We live (men especially) in an analytical world. We watch instant TV sports replays in slow motion and stop action in order to know down deep in our souls whether the ball actually touched the ground before it was caught, or while it was caught, or after it was caught. I mean, like who could possibly sleep without a satisfying answer to that nagging question?

Probably, an entrepreneur. Okay, well, there are entrepreneurs and there are psychopreneurs!

Those who are unfortunate enough to have to make a living working for the government or some mega corporation probably spend half their careers taking apart research reports and study findings looking for clues about what happened or didn’t happen last month, last quarter, last year, last decade . . . in order to adjust a present course of action.

Entrepreneurs make adjustments on the fly. If they’re wrong, they adjust the adjustment and try again.

Most corporate and government managers, for instance, weigh risks then use analytics to justify not taking them. Who in their right mind, for example, would want to make waves that could topple the corporate ladder she or he is climbing?

Entrepreneurs take reasonable risks (which rarely if ever includes climbing political ladders). Entrepreneurs will bet their profits, but they won’t bet their farms. They will start a new side business, but they won’t visit casinos or stuff their pockets with lottery tickets — those are not reasonable risks.

The problem of course is that the more we tend to assess who did what to whom and what broke when and why the horse we led to water didn’t drink, the farther away we get from moving forward, from innovating, from controlling our own destinies, from making the differences each of us wants to make in this world.

Entrepreneurs, by virtue of how they think and act, and choose to believe, represent society’s real catalysts for change. Maybe they do work harder and not smarter, but they get things done. They alone drive the economy. They alone represent the opportunities that government and corporate giant environments fail to breed.

Entrepreneurs move constantly forward into the future while focusing on the present.

When you find product or service you like, that works the way it’s supposed to and is economical to boot, know that it was likely created and cultivated without excessive analysis . . . and thank an entrepreneur.

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Hal@Businessworks.US    931.854.0474

Open  Minds  Open  Doors

 Make today a GREAT day for someone! 

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Apr 22 2012

I have what you need and want now!

You are not what you sell.


You are what you solve.


True business professionals who dwell in the world of sales, and all small business owners (who live there too) know instinctively that they are not really salespeople pushing their wares and services on others.

They recognize that they are actually problem solvers who listen carefully to customers and prospects and respond with solutions. They focus on building relationships.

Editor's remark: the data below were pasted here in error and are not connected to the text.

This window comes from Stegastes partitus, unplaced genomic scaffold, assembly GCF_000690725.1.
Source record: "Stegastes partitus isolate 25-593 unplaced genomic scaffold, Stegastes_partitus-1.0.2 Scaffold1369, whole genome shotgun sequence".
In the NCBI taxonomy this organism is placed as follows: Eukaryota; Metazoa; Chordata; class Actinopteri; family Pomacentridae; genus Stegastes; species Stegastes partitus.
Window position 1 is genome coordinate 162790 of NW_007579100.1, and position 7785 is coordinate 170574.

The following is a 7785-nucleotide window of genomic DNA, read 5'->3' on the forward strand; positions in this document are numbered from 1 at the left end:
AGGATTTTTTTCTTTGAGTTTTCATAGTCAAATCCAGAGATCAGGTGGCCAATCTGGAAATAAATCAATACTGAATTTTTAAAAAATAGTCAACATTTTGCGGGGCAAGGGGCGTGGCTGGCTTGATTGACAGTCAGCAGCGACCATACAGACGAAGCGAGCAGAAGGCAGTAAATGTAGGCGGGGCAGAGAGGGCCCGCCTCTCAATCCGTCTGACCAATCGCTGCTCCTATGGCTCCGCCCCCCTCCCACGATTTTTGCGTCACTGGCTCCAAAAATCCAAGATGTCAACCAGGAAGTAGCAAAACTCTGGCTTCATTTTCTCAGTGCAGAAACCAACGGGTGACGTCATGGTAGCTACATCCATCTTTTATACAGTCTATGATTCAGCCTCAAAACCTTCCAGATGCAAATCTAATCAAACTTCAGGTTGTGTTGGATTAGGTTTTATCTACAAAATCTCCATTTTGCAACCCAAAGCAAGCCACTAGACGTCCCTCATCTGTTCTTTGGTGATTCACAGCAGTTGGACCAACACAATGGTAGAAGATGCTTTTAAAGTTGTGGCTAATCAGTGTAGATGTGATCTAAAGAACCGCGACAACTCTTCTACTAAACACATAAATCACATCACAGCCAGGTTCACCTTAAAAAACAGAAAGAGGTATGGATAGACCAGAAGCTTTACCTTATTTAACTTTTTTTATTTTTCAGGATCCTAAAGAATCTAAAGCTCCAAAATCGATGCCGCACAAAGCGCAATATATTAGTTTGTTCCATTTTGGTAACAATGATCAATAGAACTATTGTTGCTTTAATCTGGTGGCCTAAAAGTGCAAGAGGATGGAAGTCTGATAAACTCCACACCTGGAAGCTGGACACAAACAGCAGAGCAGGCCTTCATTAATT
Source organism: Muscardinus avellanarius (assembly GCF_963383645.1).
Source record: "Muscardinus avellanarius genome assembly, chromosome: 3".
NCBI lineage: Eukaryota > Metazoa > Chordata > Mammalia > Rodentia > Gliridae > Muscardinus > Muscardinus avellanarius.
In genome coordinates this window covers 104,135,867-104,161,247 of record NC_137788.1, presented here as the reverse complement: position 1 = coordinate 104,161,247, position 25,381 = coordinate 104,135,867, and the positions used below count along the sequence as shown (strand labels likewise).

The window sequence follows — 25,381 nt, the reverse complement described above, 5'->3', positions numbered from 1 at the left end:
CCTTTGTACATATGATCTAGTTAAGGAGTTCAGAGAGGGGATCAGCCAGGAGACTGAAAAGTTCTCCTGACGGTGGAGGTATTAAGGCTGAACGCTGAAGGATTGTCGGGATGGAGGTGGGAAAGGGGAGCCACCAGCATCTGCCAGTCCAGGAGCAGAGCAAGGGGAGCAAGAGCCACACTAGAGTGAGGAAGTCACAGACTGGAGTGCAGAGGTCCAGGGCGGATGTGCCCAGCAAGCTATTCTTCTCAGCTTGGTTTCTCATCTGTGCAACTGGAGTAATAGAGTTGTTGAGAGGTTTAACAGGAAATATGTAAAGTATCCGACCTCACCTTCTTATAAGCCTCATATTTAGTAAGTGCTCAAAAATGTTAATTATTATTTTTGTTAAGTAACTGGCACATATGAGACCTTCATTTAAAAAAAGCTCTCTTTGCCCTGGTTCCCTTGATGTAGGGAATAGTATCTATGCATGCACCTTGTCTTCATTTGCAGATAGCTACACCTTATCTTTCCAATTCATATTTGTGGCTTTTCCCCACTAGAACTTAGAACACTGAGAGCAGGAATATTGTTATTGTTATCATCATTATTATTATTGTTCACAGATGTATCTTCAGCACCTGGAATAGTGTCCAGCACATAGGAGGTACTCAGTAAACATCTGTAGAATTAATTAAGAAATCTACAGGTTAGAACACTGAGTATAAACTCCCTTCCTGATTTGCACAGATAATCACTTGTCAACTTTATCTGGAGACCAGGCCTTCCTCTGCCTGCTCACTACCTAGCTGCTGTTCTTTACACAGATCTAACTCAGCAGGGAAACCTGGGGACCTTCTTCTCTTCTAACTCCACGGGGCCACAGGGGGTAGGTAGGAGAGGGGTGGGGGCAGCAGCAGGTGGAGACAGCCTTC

The problem is that solving the problem is often glossed over, dismissed, and sidetracked in the process of communicating with a customer or prospect. How often have you heard a store or organization or company rep start out (or jump to her or his safety net when a positive response is not evident) by rattling out a long list of product or service features?

It’s human nature to talk about all the strong points and unique features of a product or service we want others to like, and want, and dive into their pockets for the money we hope they’ll produce. But human nature doesn’t move sales. Customers and prospects don’t buy features. They buy benefits.

How long will this product or service last? How economical is it? How does it work? What colors are available? How spectacular is the price deal? How great is the supplier company or organization? These are all very nice kinds of things to get across because they help purchasers justify their decisions to others (bosses, spouses, friends, etc.) BUT . . .

None of those kinds of features will trigger a purchase.

Features are rational objective things. People are motivated by emotions. Maybe they’re simply charmed by the rep, or maybe they’ve been convinced that the personal benefits to be had outweigh the expense . . . because the product or service solves their problem!

We buy benefits: how easy and convenient this makes your life, how much your friends and neighbors will admire your good taste, how great you look with/in/next to it, how terrific your garden will be when this thing keeps the deer and rabbits away, what you can do for your children’s/grandchildren’s future with the savings from this policy, how wonderful this will look in your living room/dining room/kitchen.

And how do you get someone to this decision point? 1) By listening carefully (prompt customers and prospects to talk 80% of the time!), and 2) By processing what you hear and see to show how what you have to offer can solve their problem.

Anyone can ram features down someone’s throat. This loses more sales than anything else. It takes patience, understanding, and sitting (mentally and physically) on the same side of the table, working in concert to solve the buyer’s problem.

For immediate, focused, affordable sales help, call me now: 302.933.0116

# # #

 With thanks to my LinkedIn friend Kevin Kempler for inspiring this post

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Jan 11 2012


 You’re an entrepreneur?


You’re probably the


 runt of the litter!



Ask anyone who’s made it big in the service business, and the odds –by my calculations– are roughly 9 out of 10 that she or he did it by staying small. Makes sense. Most runts of the litter have entrepreneurial zeal and instincts. They scrap, scrape, and battle for food and attention from the day they’re born.